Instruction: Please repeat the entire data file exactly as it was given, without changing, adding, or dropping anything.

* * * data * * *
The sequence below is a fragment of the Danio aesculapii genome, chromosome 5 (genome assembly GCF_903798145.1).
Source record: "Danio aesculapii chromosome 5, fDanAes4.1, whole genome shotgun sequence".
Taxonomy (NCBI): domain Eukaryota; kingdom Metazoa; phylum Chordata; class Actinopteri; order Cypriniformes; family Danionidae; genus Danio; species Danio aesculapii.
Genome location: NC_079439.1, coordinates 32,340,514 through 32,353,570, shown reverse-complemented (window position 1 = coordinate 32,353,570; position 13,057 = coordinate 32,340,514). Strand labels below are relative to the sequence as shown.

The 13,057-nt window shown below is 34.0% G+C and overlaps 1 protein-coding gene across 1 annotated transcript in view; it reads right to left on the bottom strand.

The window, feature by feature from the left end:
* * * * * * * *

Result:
The sequence below is a fragment of the Danio aesculapii genome, chromosome 5 (genome assembly GCF_903798145.1).
Source record: "Danio aesculapii chromosome 5, fDanAes4.1, whole genome shotgun sequence".
Taxonomy (NCBI): domain Eukaryota; kingdom Metazoa; phylum Chordata; class Actinopteri; order Cypriniformes; family Danionidae; genus Danio; species Danio aesculapii.
Genome location: NC_079439.1, coordinates 32,340,514 through 32,353,570, shown reverse-complemented (window position 1 = coordinate 32,353,570; position 13,057 = coordinate 32,340,514). Strand labels below are relative to the sequence as shown.

The 13,057-nt window shown below is 34.0% G+C and overlaps 1 protein-coding gene across 1 annotated transcript in view; it reads right to left on the bottom strand.

The window, feature by feature from the left end: